We've made a lot of progress on race relations, obviously you noted in your Selma speech. But then you have situations like what took place in Oklahoma -- fraternity brothers caught on video chanting about lynching. What was your reaction to that video?
OBAMA: Look, at any given point on any given day, somebody is doing something stupid out there. In the age of the Internet, it's going to attract attention. I don't think this is the first time that somebody at a fraternity has done something stupid, racist, sexist. It won't be the last.
What was heartening was the quick response from President Boren, somebody who I know well and I know who has great integrity. The quick reaction from the student body.
You know, the way we have to measure progress here is not, "Is there ever going to be an incident of racism in the country?" It's, "How does the majority of our country respond?" And on that front, there's no doubt that the overwhelming number of students at the University of Oklahoma, and around the country, think that kind of behavior is deplorable and don't accept it.
Frankly, 30 years ago or 40 years ago, there might have been a different reaction and more tolerance for that kind of racist chant.
HUFFPOST: Sticking to colleges -- it's bracket time. Your bracket is better than mine, I'm assuming at this point. Mine's pretty bad.
OBAMA: Not by much. (Laughter)
HUFFPOST: Not by much? OK. Shouldn't these players be compensated for all the revenue they're generating for the NCAA and the television stations and the advertisers?
OBAMA: Here's what I've said. That the students need to be taken better care of because they are generating a lot of revenue here. An immediate step that the NCAA could take -- that some conferences have already taken -- is if you offer a scholarship to a kid coming into school, that scholarship sticks, no matter what.
It doesn't matter whether they get cut, it doesn't matter whether they get hurt. You are now entering into a bargain and responsible for them.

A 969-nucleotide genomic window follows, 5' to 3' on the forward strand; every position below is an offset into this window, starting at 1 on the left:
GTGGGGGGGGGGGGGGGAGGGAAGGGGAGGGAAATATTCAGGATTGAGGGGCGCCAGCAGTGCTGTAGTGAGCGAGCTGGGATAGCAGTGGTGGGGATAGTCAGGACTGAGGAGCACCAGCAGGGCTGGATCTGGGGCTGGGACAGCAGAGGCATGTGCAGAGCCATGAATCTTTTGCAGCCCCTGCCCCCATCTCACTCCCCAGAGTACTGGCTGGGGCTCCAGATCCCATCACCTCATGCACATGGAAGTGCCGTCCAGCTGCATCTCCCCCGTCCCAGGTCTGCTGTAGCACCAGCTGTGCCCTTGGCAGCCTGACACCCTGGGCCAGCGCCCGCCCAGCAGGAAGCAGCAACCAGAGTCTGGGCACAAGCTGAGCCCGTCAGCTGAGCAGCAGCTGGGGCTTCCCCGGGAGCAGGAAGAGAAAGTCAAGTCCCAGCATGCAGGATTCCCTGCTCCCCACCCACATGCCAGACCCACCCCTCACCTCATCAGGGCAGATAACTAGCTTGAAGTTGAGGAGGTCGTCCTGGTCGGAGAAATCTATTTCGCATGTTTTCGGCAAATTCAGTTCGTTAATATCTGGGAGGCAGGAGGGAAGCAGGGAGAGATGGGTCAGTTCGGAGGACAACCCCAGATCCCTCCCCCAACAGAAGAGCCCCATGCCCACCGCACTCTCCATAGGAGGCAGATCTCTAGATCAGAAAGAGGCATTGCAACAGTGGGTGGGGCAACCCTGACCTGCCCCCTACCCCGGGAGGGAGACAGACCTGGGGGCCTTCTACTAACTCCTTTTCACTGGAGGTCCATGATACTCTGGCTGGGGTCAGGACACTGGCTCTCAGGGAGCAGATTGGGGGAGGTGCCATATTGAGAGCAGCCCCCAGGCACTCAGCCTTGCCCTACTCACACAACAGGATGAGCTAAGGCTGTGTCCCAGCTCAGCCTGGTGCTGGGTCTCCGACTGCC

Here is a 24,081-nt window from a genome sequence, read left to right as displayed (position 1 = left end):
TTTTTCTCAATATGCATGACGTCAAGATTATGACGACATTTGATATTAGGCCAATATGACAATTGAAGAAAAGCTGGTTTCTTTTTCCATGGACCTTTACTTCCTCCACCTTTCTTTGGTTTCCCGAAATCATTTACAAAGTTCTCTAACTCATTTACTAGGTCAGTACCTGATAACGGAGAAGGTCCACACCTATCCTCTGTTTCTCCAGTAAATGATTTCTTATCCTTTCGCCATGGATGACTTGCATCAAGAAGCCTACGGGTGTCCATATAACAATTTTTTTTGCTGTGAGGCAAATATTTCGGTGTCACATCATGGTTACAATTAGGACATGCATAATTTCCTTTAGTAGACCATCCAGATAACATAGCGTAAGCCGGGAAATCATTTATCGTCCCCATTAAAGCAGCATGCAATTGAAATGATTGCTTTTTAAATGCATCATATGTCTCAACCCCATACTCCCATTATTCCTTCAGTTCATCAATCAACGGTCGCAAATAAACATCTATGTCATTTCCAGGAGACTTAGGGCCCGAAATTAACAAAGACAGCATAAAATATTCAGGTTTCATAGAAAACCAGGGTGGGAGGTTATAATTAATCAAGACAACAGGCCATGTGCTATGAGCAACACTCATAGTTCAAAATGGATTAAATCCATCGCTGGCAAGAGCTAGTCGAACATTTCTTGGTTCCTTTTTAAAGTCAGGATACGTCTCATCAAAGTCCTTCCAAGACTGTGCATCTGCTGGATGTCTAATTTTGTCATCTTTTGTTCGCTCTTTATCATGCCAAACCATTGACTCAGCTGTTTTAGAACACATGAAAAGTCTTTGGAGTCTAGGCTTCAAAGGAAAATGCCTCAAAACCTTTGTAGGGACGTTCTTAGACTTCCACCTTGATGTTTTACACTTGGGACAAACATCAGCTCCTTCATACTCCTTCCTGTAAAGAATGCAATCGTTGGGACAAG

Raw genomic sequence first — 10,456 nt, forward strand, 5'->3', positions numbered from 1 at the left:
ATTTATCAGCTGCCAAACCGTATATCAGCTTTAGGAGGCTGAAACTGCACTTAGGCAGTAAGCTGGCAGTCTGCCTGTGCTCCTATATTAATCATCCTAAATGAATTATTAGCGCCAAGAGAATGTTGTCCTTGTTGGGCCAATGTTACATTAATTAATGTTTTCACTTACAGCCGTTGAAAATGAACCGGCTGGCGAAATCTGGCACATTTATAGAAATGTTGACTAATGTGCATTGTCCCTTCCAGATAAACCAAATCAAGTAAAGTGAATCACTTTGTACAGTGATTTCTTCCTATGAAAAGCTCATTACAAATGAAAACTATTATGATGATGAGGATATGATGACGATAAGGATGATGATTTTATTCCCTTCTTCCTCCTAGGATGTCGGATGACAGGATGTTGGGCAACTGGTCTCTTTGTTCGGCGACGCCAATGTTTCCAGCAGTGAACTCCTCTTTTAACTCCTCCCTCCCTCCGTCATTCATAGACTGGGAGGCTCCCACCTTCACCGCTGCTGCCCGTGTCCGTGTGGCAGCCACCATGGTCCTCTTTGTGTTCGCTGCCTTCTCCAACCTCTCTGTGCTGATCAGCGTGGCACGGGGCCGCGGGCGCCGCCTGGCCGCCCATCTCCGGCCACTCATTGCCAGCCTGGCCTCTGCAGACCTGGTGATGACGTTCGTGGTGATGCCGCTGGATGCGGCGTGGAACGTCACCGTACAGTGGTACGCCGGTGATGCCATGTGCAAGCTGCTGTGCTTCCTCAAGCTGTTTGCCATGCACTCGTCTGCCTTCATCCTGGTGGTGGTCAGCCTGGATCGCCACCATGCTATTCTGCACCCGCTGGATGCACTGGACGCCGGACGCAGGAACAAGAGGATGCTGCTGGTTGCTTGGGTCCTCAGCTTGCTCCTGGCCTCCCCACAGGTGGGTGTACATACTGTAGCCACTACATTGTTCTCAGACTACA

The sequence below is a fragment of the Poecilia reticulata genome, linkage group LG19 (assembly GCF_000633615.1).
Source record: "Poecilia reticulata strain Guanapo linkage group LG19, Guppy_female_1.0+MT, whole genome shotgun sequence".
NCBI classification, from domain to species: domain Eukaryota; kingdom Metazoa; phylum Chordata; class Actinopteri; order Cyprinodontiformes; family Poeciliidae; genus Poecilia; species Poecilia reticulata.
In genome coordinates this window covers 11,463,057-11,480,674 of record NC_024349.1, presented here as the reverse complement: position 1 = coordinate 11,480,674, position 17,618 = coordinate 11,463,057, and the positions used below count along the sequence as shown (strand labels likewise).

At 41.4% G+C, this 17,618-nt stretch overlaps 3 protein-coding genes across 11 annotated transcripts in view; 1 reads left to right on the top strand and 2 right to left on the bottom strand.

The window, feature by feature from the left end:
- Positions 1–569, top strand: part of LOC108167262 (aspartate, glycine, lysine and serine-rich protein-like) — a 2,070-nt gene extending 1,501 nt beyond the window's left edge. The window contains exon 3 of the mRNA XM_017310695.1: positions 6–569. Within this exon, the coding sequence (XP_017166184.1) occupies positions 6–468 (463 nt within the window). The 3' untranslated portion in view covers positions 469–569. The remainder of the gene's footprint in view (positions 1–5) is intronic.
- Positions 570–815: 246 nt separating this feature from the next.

Health care. You've got to make sure that if they get injured while they're playing that they're covered.
I do think that recognizing that the majority of these student athletes are not going to end up playing professional ball -- this isn’t just a farm system for the NBA or the NFL -- means that the universities have more responsibilities than right now they’re showing --
HUFFPOST: But what about compensation?
OBAMA: -- and what does frustrate me is where I see coaches getting paid millions of dollars, athletic directors getting paid millions of dollars, the NCAA making huge amounts of money, and then some kid gets a tattoo or gets a free use of a car and suddenly they’re banished. That’s not fair.
In terms of compensation, I think the challenge would just then start being, do we really want to just create a situation where there are bidding wars? How much does a Anthony Davis get paid --
HUFFPOST: A lot. (Laughter)
OBAMA: -- as opposed to somebody else? And that I do think would ruin the sense of college sports.
HUFFPOST: I wanted to go to a comment that former adviser Dan Pfeiffer made. Recently he said, "There's never been a time when we've taken progressive action and regretted it." Have you become a more progressive president over time?